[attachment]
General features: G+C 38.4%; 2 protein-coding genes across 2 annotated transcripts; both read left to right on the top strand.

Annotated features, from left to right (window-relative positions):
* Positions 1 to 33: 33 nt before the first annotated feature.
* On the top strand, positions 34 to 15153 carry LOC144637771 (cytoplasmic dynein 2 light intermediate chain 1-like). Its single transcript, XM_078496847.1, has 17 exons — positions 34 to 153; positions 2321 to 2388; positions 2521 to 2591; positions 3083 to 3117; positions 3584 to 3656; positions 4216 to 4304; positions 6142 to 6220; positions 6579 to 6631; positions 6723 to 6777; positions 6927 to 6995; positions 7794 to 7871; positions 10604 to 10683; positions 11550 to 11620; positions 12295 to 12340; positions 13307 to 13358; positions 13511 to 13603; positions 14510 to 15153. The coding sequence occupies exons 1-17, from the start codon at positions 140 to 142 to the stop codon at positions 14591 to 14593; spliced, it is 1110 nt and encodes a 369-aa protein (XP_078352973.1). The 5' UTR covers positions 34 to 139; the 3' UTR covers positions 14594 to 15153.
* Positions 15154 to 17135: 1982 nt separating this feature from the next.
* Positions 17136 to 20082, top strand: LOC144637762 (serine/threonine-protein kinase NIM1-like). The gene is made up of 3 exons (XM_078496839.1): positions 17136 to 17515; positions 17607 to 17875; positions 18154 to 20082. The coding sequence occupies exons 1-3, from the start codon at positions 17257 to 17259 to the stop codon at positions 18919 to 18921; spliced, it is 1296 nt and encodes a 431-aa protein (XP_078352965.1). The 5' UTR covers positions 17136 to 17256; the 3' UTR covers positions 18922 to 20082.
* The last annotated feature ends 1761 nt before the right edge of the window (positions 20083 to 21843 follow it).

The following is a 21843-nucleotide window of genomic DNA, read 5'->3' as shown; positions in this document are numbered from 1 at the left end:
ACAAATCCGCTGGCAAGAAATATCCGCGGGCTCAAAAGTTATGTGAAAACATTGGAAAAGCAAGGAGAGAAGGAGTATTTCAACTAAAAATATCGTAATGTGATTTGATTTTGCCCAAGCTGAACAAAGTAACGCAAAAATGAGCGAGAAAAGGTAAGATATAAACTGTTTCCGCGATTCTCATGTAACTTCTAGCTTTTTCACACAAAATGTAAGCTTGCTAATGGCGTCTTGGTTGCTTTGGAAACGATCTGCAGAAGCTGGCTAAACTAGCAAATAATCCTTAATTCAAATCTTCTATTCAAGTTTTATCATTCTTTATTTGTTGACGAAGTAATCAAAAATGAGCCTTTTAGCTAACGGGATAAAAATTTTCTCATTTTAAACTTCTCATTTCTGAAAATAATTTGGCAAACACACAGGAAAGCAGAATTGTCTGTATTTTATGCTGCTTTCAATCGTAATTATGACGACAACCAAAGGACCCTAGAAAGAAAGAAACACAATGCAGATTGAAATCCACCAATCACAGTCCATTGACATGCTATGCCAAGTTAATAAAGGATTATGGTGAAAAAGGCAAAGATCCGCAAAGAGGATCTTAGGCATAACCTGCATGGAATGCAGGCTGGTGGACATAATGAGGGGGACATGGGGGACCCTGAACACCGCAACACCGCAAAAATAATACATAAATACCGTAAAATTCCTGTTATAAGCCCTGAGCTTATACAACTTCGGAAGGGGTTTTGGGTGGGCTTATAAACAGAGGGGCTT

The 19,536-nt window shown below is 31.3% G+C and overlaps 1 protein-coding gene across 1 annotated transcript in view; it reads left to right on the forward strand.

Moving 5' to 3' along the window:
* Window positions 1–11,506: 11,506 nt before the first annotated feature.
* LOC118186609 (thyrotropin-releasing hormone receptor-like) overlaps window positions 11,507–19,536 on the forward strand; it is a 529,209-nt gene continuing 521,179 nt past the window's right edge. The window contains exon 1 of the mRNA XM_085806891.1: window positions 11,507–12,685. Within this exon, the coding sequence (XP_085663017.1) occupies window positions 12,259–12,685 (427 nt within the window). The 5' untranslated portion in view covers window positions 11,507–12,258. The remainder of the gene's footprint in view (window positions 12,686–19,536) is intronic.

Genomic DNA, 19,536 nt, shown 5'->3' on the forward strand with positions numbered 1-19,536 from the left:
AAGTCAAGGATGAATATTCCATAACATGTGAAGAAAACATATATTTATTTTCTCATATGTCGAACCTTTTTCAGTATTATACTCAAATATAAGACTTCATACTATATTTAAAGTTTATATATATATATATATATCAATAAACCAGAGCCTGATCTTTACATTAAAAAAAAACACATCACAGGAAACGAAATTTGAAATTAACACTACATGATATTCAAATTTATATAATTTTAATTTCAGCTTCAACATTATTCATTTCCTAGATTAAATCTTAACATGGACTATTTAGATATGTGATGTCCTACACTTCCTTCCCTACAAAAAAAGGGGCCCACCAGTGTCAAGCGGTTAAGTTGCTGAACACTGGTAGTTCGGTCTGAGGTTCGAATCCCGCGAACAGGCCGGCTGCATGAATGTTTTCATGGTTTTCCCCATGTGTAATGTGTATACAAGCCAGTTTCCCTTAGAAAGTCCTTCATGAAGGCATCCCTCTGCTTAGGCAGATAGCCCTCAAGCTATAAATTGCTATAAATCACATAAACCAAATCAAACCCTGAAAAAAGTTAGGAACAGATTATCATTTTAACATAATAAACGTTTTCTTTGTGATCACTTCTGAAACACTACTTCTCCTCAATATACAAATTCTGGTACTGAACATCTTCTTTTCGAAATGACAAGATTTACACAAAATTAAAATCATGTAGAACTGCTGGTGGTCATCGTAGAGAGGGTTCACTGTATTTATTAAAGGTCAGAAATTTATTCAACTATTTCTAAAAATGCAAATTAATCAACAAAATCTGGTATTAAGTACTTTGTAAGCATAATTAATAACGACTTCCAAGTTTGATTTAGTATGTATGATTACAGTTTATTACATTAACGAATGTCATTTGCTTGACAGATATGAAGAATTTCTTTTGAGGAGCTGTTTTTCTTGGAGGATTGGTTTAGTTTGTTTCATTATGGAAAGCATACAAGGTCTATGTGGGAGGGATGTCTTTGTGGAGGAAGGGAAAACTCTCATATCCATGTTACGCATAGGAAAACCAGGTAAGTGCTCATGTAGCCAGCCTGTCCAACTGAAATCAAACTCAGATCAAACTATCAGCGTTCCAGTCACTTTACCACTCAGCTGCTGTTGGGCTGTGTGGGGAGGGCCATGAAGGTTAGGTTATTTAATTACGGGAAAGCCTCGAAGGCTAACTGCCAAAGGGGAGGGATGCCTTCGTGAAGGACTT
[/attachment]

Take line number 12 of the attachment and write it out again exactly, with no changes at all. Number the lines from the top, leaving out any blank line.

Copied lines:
* Window positions 1–11,506: 11,506 nt before the first annotated feature.